Earlier this year, Euphoria, one of the most anticipated shows of the year, premiered its second season, one that marked the strongest digital premiere for any episode of an HBO series since HBO Max launched.
Irrespective of whether you've actually watched the show, if you exist on the internet, you have definitely come across the countless TikToks, Reels, makeup looks, and memes inspired by this standout show, in the world oversaturated with teen dramas.
Don’t take my word for it. Here’s a testimony from a friend:
However, even the most hardcore fans who are immersed in the lives of the students of East Highland High School (yes, it's not Euphoria High), are oblivious to the fact that the show is actually inspired by a 2012 Israeli teen drama of the same name.
The plot of the original ten-episode miniseries, created and written by Ron Lesham that aired on an Israeli television channel called Hot 3, revolves around the same themes as the remake — drama, drugs, sex, and mental health. Ron also serves as an executive producer on HBO’s Euphoria.
When it comes to the characters, there are no direct counterparts in the American version, apart from some characters, and the storylines are mostly drastically different.
In the original series, Rue’s counterpart, Hofit, starts using drugs because she feels responsible for the death of a character called Ra'anan, who was killed by Hofit's ex-boyfriend because he thought Ra'anan was flirting with her. This plot is based on the actual murder of 18-year-old Ra'anan Levy, who met a tragic demise in 2004 for the same reason.
In this version, however, the narrator's voice is replaced by the character Kino, Ra'anan's childhood friend, who also witnessed his murder and has since imagined the two of them traveling together in his dreams.
Much like Disney royalty Zendaya, who portrays Rue, a character that is very different from her real life persona, Israel’s Roni Daloomi was also a teen pop star and the youngest winner of Kokhav Nolad (Israel’s Pop Idol).
Deker Eldar is the version of the lovable Fezco, except that there’s nothing to love about him in this version. Contrary to Fez, Deker is not a drug dealer but rather has an obsession with experimenting with hallucinogens and altering the brain's chemistry, mostly with the intention to seduce Hofit.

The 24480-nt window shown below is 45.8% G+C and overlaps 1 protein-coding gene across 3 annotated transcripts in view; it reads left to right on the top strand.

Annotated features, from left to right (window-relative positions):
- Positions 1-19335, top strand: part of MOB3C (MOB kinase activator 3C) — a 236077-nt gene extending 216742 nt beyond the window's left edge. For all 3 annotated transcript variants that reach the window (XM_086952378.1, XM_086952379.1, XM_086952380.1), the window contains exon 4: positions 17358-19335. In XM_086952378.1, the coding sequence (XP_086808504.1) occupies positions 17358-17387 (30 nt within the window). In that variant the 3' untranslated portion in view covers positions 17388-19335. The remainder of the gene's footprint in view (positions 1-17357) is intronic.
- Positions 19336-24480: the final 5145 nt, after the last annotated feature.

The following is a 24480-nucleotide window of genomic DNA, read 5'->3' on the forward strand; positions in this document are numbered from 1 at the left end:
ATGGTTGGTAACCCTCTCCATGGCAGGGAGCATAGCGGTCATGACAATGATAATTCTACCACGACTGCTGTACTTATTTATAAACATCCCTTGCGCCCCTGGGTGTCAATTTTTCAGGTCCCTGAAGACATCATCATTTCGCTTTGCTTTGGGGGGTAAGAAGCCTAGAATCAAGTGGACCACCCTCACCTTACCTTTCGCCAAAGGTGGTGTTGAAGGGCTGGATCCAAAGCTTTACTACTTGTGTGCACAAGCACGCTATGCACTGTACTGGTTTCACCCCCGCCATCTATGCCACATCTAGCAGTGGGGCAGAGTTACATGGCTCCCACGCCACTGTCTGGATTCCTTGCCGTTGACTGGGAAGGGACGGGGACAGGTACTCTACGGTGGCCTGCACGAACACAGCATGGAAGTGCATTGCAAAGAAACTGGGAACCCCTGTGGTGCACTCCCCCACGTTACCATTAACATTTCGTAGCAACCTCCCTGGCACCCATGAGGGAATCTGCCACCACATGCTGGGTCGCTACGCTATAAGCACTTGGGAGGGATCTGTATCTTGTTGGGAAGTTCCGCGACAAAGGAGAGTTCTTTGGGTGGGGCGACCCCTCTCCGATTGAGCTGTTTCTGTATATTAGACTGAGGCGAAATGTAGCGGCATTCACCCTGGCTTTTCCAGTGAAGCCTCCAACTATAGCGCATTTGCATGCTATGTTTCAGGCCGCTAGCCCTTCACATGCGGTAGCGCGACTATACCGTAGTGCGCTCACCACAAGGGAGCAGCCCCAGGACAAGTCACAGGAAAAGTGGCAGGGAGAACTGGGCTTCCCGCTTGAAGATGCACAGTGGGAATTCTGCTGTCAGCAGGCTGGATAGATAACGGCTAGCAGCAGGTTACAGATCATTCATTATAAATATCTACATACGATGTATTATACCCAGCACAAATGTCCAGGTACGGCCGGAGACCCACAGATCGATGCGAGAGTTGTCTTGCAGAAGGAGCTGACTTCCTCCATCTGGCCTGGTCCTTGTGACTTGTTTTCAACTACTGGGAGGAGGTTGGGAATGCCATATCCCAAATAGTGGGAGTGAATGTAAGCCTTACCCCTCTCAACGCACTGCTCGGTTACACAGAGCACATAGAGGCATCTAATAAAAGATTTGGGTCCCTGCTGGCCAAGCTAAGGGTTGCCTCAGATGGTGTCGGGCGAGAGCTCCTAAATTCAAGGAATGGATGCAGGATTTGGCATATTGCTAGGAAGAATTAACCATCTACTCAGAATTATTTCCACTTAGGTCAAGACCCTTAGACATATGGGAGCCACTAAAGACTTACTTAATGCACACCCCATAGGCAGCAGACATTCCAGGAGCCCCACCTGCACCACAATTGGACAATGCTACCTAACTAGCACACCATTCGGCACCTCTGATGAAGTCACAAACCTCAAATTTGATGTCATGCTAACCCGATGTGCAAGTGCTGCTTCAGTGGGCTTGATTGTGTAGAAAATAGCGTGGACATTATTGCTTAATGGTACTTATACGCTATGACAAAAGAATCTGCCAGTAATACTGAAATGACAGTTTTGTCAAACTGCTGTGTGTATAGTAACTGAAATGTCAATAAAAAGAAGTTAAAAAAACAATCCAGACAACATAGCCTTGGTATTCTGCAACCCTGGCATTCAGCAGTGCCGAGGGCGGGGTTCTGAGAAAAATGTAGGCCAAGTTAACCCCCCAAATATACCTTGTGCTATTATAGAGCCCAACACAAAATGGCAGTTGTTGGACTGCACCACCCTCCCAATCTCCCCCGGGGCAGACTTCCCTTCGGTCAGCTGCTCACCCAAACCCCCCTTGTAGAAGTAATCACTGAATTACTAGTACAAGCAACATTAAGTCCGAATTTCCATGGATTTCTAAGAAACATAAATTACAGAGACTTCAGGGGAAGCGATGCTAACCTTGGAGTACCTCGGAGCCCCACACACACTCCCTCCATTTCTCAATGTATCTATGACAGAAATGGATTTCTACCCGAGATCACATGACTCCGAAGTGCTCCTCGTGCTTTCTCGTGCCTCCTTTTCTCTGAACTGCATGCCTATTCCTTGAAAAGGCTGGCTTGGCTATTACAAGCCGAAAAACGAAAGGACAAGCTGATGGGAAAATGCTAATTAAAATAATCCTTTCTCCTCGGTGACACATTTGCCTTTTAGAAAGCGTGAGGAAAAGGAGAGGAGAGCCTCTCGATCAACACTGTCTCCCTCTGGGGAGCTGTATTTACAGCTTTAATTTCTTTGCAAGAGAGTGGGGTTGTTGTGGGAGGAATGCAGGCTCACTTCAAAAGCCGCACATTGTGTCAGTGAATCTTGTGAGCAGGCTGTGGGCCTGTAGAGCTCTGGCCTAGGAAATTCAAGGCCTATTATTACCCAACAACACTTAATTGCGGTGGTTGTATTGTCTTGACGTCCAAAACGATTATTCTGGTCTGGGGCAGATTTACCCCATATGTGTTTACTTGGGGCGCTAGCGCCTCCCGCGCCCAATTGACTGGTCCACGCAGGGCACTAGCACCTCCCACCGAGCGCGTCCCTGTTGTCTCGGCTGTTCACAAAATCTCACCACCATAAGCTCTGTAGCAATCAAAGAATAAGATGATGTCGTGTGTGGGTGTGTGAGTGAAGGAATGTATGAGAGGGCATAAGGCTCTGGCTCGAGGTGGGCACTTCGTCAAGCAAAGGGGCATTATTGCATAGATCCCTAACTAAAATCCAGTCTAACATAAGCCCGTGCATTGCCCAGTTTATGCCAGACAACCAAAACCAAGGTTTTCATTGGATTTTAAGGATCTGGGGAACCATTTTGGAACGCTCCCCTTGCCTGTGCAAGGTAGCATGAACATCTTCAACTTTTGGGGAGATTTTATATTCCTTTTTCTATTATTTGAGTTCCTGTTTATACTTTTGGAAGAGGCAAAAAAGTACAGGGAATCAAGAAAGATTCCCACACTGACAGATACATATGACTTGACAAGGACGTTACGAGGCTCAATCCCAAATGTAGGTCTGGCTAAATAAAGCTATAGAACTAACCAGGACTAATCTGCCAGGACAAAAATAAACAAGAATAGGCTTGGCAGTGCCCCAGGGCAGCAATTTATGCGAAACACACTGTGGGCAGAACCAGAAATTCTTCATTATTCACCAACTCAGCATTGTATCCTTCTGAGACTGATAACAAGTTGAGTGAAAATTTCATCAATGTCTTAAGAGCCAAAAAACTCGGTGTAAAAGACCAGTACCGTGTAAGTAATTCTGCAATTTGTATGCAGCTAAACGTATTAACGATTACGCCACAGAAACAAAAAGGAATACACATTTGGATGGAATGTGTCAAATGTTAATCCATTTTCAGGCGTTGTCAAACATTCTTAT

Then there is Noy Cohen, who inspired Kat's character, and much like the latter, she goes through the same arc of subjecting herself to meaningless sex in order to feel confident in her body.
There’s also Ashtray’s counterpart, Tomer, but in the Israeli version, Tomer and Deker are not related. Deker has an older brother named Elkana, who is a womaniser and the one to encourage Noy to have casual sex.
Since Euphoria featured teenagers participating in drug abuse and sexual behaviour, it was met with mixed reviews and conservative sentiments in Israel, and this led to the show being canceled after just one season. As of today, you will probably not find it on any streaming platform, at least outside of Israel.
But, with the help of generous fans, Google translate, and a lot of deep diving into Reddit threads, I somehow made it through the 10 episodes and here’s how things end for the show’s major characters:
🚨🚨🚨 Before you read ahead, the content might be triggering as it contains graphic details and MAJOR SPOILERS 🚨🚨🚨
- In the penultimate episode, Deker, after going through surgery that makes him fearless, gets angry at Hofit for not returning his affections and sexually violates her. He then enrols himself in the Israel Defense Forces. In the final episode, however, he drinks several vials of the drugs he makes, in what looks like a suicide attempt, but is not confirmed.
- Hofit's ex-boyfriend is killed during a live stream by Tomer and both Tomer and his elder brother then leave on a boat.
- Noy’s row of casual hookups also leads her to have unprotected sex and contract HIV and while in the midst of buying medication, Noy and Elkana seem to have a blooming romance, but Elkana gets taken away for being an IDF defector.
- Hofit, angry at Kino because he didn’t come to her rescue, burns Kino's apartment with him still inside. He eventually escapes and the two walk away together, as the show ends.